destruction, overthrow, ruin
Mac II.iii.63
Most sacrilegious Murther hath broke opeMost sacrilegious murder hath broke opeope (adj.)
Mac II.iii.64
The Lords anoynted Temple, and stole thenceThe Lord's anointed temple and stole thence Mac II.iii.65
The Life o'th' Building.The life o'the building. Mac II.iii.66.1
What is't you say, the Life?What is't you say? The life? Mac II.iii.66.2
Meane you his Maiestie?Mean you his majesty? Mac II.iii.67
Approch the Chamber, and destroy your sightApproach the chamber and destroy your sight Mac II.iii.68
With a new Gorgon. Doe not bid me speake:With a new Gorgon. Do not bid me speak.Gorgon (n.)
generally applied to Medusa, one of three monsters who had snakes in their hair, ugly faces, huge wings, and whose staring eyes could turn people to stone
Mac II.iii.69
See, and then speake your selues:,See, and then speak yourselves. Mac II.iii.70.1
Exeunt Macbeth and Lenox.Exeunt Macbeth and Lennox Mac II.iii.70
awake, awakeAwake, awake! Mac II.iii.70.2
Ring the Alarum Bell: Murther, and Treason,Ring the alarum bell! Murder and treason!alarum-bell, 'larum-bell (n.)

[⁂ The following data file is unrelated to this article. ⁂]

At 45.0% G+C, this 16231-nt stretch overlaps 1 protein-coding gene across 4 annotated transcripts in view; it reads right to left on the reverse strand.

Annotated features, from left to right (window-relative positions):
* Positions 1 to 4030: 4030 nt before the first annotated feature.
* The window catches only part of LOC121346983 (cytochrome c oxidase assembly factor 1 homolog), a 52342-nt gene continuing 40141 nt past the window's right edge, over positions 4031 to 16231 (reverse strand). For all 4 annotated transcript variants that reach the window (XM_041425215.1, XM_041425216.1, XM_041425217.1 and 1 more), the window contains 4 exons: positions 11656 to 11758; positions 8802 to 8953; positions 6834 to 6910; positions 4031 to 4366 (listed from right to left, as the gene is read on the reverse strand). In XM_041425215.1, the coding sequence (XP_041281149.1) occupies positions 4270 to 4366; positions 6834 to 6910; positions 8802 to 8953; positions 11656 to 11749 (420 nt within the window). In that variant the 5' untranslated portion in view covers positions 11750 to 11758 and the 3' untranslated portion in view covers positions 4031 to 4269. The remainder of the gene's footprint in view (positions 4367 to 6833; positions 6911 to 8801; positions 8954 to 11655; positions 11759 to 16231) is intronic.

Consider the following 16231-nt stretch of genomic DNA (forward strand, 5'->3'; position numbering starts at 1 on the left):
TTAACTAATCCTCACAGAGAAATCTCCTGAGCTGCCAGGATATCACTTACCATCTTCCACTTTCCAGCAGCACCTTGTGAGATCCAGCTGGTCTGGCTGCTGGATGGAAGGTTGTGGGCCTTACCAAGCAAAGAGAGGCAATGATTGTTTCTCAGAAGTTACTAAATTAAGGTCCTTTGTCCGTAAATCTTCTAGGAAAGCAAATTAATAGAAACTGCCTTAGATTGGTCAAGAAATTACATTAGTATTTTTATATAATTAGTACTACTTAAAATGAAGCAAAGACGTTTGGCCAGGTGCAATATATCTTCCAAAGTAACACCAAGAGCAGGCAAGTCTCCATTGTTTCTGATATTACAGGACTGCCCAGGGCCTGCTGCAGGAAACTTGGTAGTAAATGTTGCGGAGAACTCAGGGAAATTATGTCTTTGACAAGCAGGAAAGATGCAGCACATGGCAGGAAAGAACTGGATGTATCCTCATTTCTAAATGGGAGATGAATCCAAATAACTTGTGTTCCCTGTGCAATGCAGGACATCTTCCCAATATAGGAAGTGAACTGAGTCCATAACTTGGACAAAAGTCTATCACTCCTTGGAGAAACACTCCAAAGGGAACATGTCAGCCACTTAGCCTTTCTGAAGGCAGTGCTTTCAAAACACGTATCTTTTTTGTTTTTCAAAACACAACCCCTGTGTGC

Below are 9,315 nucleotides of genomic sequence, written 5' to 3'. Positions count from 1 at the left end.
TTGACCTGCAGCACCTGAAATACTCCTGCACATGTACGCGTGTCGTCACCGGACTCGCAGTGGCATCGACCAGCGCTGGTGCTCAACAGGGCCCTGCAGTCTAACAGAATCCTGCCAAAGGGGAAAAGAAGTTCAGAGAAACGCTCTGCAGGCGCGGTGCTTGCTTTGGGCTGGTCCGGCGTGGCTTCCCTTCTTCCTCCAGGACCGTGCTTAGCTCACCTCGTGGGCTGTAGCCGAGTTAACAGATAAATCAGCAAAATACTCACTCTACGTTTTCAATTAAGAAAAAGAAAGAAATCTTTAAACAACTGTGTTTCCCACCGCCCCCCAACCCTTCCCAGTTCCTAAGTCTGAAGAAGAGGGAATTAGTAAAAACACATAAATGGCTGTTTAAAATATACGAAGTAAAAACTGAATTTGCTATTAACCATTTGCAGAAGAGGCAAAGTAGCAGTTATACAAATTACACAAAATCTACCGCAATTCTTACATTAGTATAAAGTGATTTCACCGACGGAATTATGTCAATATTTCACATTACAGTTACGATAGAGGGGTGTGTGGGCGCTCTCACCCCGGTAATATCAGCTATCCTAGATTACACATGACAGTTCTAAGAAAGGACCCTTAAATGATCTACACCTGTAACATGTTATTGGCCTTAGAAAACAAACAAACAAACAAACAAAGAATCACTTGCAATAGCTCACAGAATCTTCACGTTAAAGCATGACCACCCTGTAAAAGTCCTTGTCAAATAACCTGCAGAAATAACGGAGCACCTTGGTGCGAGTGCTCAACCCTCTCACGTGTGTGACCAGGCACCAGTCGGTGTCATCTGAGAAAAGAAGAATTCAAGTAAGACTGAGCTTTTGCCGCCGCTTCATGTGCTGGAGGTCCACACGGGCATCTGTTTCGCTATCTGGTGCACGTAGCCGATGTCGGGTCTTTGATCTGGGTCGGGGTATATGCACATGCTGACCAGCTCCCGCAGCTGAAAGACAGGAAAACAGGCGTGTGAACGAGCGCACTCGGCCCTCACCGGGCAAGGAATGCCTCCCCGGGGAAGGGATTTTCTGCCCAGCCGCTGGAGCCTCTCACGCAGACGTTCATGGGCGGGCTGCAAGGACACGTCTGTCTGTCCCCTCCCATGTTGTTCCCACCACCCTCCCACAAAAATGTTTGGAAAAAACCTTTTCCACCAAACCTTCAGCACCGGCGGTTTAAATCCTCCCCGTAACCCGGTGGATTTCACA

old form: Alarum Bell
warning bell
Mac II.iii.71
Banquo, and Donalbaine: Malcolme awake,Banquo and Donalbain, Malcolm, awake! Mac II.iii.72
Shake off this Downey sleepe, Deaths counterfeit,Shake off this downy sleep, death's counterfeit,downy (adj.)

old form: Downey
soft as down, comfort-giving
Mac II.iii.73
counterfeit (n.)
false imitation, spurious image
And looke on Death it selfe: vp, vp, and seeAnd look on death itself! Up, up, and see Mac II.iii.74
The great Doomes Image: Malcolme, Banquo,The Great Doom's image! Malcolm, Banquo,image (n.)
embodiment, instance, form
Mac II.iii.75
doom (n.)

old form: Doomes
doomsday, day of judgement
As from your Graues rise vp, and walke like Sprights,As from your graves rise up and walk like spritessprite, spright (n.)
spirit, ghost, supernatural being
Mac II.iii.76
To countenance this horror. Ring the Bell.To countenance this horror. Ring the bell!countenance (v.)
face up to, confront
Mac II.iii.77
Bell rings. Bell rings Mac II.iii.77
Enter Lady.Enter Lady Macbeth Mac II.iii.77
What's the Businesse?What's the business, Mac II.iii.78
That such a hideous Trumpet calls to parleyThat such a hideous trumpet calls to parleyparle, parley (n.)
argument, altercation, exchange
Mac II.iii.79
parle, parley (n.)
negotiation, meeting [between enemies under a truce, to discuss terms]
The sleepers of the House? speake, speake.The sleepers of the house? Speak, speak! Mac II.iii.80.1
O gentle Lady,O gentle lady,gentle (adj.)
well-born, honourable, noble
Mac II.iii.80.2
'Tis not for you to heare what I can speake:'Tis not for you to hear what I can speak. Mac II.iii.81
The repetition in a Womans eare,The repetition in a woman's ear Mac II.iii.82